Survivors seek solidarity

Anna C.K. Smith // The Torch

After reports regarding dozens of sexual assault charges leveled against film producer and studio executive Harvey Weinstein, actress Alyssa Milano took to Twitter to reveal that she’s also been sexually violated in the past. She encouraged survivors of sexual assault to tweet “#MeToo” to unite victims. Some Lane students and local advocates are divided over the effect of the movement.

According to Twitter, within 48 hours the hashtag had been tweeted nearly 1 million times, with thousands of others posting on other social media sites such as Facebook and Tumblr.

The #MeToo campaign wasn’t originally created by Milano. It was started 10 years ago by black activist Tarana Burke to bring attention to sexual assault survivors in underprivileged communities. According to an interview Burke did with Ebony magazine, it was never intended to be a hashtag.

“It wasn’t built to be a viral campaign that is here today and forgotten tomorrow,” Burke said. “It was a catchphrase to be used from survivor to survivor to let folks know that they are not alone and that a movement for radical healing was happening and possible.”

Second-year Lane Community College student Lindsay Vaughn who participated in the movement through Facebook took the opportunity as a chance to help other women find the strength to share their experiences.  

“I did participate in the campaign. I was hesitant to do so, but I saw so many women that I look up to posting and it made me feel safe to be vulnerable,” Vaughn said. “I don’t want the attention or pity that comes with saying that you have been victimized in some way. I didn’t view myself as a victim, but as a survivor, who gets to walk other women through what it looks like to survive.”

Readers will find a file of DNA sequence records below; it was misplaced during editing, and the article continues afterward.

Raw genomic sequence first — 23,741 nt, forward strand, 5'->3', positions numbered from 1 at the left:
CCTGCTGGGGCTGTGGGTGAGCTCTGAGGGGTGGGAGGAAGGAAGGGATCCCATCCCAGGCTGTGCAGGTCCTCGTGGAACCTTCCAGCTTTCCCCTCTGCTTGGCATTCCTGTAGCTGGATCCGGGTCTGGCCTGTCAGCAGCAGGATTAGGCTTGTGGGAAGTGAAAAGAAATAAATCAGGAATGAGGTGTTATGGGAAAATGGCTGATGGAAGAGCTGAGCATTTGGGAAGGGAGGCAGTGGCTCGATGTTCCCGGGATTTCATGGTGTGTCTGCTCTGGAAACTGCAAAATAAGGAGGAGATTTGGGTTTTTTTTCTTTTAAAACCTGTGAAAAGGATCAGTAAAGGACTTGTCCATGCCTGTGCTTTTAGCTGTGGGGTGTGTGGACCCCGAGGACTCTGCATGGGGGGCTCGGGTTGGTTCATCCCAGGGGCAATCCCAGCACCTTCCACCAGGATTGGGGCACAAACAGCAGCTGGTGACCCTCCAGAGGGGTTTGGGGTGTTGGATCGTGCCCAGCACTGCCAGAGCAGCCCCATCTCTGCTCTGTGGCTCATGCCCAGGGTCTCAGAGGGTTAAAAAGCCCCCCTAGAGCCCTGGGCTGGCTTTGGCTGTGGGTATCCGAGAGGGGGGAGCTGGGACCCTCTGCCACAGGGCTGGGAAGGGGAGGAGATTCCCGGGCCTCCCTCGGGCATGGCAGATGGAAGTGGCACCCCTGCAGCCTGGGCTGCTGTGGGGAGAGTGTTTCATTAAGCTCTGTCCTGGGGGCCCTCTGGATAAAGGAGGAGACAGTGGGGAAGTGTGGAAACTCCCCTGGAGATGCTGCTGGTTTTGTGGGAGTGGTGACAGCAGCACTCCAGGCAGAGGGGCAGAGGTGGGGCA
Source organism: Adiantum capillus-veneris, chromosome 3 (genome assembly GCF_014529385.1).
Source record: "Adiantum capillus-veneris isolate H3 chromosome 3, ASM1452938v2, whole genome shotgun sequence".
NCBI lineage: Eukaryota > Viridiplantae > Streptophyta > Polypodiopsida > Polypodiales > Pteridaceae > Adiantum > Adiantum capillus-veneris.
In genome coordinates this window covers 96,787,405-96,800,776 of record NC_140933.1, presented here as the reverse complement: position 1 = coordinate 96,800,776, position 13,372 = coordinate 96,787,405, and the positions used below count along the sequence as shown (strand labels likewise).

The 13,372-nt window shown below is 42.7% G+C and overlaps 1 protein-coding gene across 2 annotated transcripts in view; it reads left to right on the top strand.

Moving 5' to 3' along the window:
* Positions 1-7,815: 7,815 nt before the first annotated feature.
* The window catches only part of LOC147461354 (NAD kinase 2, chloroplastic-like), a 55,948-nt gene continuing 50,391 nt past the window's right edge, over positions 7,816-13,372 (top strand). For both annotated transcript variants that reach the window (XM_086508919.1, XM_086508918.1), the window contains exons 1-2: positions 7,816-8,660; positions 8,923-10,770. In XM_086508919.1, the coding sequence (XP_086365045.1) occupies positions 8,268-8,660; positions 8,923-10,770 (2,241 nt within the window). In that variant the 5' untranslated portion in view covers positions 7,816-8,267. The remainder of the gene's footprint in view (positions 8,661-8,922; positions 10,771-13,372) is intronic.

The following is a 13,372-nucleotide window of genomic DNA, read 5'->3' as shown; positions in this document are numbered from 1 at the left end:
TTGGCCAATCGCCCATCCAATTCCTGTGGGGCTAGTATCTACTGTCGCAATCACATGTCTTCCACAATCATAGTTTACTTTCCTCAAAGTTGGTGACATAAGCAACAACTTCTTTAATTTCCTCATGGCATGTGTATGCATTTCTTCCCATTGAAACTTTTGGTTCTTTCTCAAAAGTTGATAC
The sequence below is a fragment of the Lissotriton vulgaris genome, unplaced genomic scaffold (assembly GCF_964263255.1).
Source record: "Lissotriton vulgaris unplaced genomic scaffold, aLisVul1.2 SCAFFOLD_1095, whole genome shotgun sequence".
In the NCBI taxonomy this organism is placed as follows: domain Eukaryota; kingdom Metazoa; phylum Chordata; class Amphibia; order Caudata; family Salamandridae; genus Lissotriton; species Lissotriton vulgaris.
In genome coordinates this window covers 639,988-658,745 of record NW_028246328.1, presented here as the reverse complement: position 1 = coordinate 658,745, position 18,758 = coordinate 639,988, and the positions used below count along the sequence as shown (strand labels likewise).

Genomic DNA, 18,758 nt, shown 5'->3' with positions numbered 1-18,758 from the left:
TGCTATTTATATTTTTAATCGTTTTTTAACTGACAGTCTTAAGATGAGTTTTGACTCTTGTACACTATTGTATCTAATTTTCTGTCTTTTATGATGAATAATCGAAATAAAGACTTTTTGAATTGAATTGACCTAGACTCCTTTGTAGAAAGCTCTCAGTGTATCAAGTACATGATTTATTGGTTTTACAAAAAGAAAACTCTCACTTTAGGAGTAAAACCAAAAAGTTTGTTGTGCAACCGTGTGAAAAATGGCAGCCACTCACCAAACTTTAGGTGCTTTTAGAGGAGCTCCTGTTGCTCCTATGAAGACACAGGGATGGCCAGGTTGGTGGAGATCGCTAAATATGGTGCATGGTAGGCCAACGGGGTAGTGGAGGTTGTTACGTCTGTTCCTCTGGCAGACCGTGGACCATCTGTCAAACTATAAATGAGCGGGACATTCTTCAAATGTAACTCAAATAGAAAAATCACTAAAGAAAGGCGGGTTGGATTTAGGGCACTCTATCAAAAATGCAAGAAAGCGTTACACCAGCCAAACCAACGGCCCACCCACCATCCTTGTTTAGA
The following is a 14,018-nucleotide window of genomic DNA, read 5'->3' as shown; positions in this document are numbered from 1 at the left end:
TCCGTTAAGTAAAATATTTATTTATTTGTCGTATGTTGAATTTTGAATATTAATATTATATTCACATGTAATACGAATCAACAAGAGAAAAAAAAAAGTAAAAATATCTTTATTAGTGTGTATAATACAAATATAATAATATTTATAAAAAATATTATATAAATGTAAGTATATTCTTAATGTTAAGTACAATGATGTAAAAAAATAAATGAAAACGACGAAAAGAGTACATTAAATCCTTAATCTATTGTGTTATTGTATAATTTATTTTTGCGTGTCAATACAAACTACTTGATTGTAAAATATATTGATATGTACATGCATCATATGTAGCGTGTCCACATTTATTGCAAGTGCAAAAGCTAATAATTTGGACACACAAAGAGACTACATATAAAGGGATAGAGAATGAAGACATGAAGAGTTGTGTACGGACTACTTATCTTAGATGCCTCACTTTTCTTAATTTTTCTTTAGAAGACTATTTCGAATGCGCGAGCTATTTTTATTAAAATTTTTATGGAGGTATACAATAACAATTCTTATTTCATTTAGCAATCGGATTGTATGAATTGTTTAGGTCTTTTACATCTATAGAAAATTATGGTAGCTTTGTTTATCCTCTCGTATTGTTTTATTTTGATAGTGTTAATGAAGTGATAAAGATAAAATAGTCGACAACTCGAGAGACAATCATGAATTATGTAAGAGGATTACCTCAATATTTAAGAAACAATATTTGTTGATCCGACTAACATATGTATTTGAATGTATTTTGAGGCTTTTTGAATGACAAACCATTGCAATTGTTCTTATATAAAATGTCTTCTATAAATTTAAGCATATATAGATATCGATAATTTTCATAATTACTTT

BB Beltran, Executive Director of Sexual Assault Support Services of Lane County, says that the movement is unable to paint the complete picture.

“I think it’s important to note that many survivors do not have the safety or freedom to identify as a survivor on social media,” Beltran said.

Second-year LCC student Rachel Hammock is a survivor who chose not to participate in the movement.

“I appreciated people speaking up and found it to be inspiring, yet I also found it to be triggering,” Hammack said. “I live with a fellow survivor and we both felt slightly uncomfortable by the movement. Personally, I chose not to participate because I did not want to relive my assault through a platform like Facebook.”

Hammack felt she was left with an existential dilemma. “Should I stand in solidarity at risk of exposing myself or choose not to and remain safe in my online space? I chose the latter,” Hammack said.

Beltran says the doors are always open at SASS for survivors of sexual violence.

“We like to predict and prepare as much as possible with survivors, they can contact our crisis line or come see us in person during business hours.”

SASS has a 24-hour crisis line, (541) 343-7277, as well as drop-in hours from Tuesday to Thursday, between 9:00 a.m. to 4:00 p.m. at 591 W 19th Ave., Eugene, OR.